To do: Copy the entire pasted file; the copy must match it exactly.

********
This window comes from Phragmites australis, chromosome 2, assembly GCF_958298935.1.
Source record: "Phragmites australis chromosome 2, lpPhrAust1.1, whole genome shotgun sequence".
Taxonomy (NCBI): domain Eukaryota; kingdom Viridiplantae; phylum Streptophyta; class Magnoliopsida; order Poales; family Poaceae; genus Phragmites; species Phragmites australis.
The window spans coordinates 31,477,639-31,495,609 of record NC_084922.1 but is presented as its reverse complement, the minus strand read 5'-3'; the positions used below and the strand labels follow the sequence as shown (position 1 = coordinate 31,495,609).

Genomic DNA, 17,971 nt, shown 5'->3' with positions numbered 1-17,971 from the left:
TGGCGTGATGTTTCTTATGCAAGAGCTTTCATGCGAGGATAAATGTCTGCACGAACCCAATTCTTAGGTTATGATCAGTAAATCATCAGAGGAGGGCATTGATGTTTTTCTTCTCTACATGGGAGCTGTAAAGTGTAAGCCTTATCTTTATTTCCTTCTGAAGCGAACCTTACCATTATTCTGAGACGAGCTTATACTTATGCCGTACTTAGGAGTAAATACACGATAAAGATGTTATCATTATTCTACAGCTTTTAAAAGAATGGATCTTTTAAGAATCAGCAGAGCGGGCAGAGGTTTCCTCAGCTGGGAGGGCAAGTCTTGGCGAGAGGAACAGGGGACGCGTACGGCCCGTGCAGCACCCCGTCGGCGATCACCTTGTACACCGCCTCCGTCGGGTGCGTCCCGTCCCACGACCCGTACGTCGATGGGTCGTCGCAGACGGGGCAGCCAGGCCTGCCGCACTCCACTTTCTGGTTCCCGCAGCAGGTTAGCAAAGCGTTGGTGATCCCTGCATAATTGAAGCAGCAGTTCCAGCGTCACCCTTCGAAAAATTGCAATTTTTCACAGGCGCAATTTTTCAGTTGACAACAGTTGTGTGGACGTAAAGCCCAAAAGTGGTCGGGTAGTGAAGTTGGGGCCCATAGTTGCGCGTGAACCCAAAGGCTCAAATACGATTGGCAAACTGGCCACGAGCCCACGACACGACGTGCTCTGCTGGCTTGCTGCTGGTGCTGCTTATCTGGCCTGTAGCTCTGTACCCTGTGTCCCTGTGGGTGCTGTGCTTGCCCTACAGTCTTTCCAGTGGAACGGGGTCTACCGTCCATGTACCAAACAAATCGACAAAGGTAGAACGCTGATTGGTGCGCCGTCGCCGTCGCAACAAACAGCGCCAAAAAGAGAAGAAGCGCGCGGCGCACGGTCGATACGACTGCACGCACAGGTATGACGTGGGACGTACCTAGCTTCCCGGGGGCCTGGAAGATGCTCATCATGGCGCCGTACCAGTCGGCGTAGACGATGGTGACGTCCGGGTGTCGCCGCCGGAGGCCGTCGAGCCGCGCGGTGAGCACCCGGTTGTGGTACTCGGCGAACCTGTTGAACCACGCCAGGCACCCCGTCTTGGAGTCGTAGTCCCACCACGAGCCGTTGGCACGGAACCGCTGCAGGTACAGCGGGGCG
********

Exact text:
This window comes from Phragmites australis, chromosome 2, assembly GCF_958298935.1.
Source record: "Phragmites australis chromosome 2, lpPhrAust1.1, whole genome shotgun sequence".
Taxonomy (NCBI): domain Eukaryota; kingdom Viridiplantae; phylum Streptophyta; class Magnoliopsida; order Poales; family Poaceae; genus Phragmites; species Phragmites australis.
The window spans coordinates 31,477,639-31,495,609 of record NC_084922.1 but is presented as its reverse complement, the minus strand read 5'-3'; the positions used below and the strand labels follow the sequence as shown (position 1 = coordinate 31,495,609).

Genomic DNA, 17,971 nt, shown 5'->3' with positions numbered 1-17,971 from the left:
TGGCGTGATGTTTCTTATGCAAGAGCTTTCATGCGAGGATAAATGTCTGCACGAACCCAATTCTTAGGTTATGATCAGTAAATCATCAGAGGAGGGCATTGATGTTTTTCTTCTCTACATGGGAGCTGTAAAGTGTAAGCCTTATCTTTATTTCCTTCTGAAGCGAACCTTACCATTATTCTGAGACGAGCTTATACTTATGCCGTACTTAGGAGTAAATACACGATAAAGATGTTATCATTATTCTACAGCTTTTAAAAGAATGGATCTTTTAAGAATCAGCAGAGCGGGCAGAGGTTTCCTCAGCTGGGAGGGCAAGTCTTGGCGAGAGGAACAGGGGACGCGTACGGCCCGTGCAGCACCCCGTCGGCGATCACCTTGTACACCGCCTCCGTCGGGTGCGTCCCGTCCCACGACCCGTACGTCGATGGGTCGTCGCAGACGGGGCAGCCAGGCCTGCCGCACTCCACTTTCTGGTTCCCGCAGCAGGTTAGCAAAGCGTTGGTGATCCCTGCATAATTGAAGCAGCAGTTCCAGCGTCACCCTTCGAAAAATTGCAATTTTTCACAGGCGCAATTTTTCAGTTGACAACAGTTGTGTGGACGTAAAGCCCAAAAGTGGTCGGGTAGTGAAGTTGGGGCCCATAGTTGCGCGTGAACCCAAAGGCTCAAATACGATTGGCAAACTGGCCACGAGCCCACGACACGACGTGCTCTGCTGGCTTGCTGCTGGTGCTGCTTATCTGGCCTGTAGCTCTGTACCCTGTGTCCCTGTGGGTGCTGTGCTTGCCCTACAGTCTTTCCAGTGGAACGGGGTCTACCGTCCATGTACCAAACAAATCGACAAAGGTAGAACGCTGATTGGTGCGCCGTCGCCGTCGCAACAAACAGCGCCAAAAAGAGAAGAAGCGCGCGGCGCACGGTCGATACGACTGCACGCACAGGTATGACGTGGGACGTACCTAGCTTCCCGGGGGCCTGGAAGATGCTCATCATGGCGCCGTACCAGTCGGCGTAGACGATGGTGACGTCCGGGTGTCGCCGCCGGAGGCCGTCGAGCCGCGCGGTGAGCACCCGGTTGTGGTACTCGGCGAACCTGTTGAACCACGCCAGGCACCCCGTCTTGGAGTCGTAGTCCCACCACGAGCCGTTGGCACGGAACCGCTGCAGGTACAGCGGGGCG